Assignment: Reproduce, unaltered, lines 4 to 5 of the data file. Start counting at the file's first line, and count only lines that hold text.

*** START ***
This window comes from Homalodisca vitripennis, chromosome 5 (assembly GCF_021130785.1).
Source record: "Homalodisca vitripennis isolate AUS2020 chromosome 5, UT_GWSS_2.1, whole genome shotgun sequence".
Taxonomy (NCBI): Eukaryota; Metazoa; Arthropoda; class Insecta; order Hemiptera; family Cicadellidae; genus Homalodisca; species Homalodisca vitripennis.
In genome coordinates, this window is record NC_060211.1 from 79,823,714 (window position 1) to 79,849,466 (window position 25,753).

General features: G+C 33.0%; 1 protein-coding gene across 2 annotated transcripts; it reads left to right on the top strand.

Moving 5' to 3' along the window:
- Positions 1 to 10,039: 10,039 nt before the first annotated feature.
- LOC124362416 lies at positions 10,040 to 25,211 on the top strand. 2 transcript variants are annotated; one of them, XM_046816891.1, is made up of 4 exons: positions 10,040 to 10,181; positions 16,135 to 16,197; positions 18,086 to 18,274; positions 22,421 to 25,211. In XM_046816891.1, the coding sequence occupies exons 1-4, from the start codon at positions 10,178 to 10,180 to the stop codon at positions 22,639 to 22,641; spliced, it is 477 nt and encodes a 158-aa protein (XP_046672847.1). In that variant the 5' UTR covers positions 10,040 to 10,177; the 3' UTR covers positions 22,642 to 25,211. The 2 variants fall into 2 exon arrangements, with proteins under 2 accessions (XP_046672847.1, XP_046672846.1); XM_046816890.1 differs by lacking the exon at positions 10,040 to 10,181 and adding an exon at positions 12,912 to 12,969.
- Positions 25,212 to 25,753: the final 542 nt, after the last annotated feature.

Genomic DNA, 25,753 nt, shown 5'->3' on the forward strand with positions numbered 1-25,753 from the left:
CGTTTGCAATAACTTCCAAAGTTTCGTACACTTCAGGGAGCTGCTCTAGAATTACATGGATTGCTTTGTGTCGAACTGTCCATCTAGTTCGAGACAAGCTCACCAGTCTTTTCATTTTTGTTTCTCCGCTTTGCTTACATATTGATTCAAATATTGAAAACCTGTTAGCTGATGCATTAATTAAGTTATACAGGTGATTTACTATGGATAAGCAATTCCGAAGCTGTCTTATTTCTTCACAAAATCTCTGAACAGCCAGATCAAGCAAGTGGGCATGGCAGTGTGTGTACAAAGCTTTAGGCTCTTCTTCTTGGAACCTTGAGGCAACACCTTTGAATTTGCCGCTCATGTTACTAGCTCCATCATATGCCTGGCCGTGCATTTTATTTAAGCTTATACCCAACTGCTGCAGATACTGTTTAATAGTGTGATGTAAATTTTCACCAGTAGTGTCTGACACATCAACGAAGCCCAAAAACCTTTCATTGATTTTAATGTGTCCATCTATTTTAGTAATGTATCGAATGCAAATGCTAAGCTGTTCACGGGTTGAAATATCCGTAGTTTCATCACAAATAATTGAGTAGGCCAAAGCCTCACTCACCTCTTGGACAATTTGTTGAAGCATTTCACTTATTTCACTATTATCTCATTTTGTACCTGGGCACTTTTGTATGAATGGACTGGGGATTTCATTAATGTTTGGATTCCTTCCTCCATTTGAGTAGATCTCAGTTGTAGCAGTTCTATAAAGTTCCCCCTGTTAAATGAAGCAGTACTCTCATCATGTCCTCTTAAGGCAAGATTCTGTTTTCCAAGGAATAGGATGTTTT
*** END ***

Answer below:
In genome coordinates, this window is record NC_060211.1 from 79,823,714 (window position 1) to 79,849,466 (window position 25,753).

General features: G+C 33.0%; 1 protein-coding gene across 2 annotated transcripts; it reads left to right on the top strand.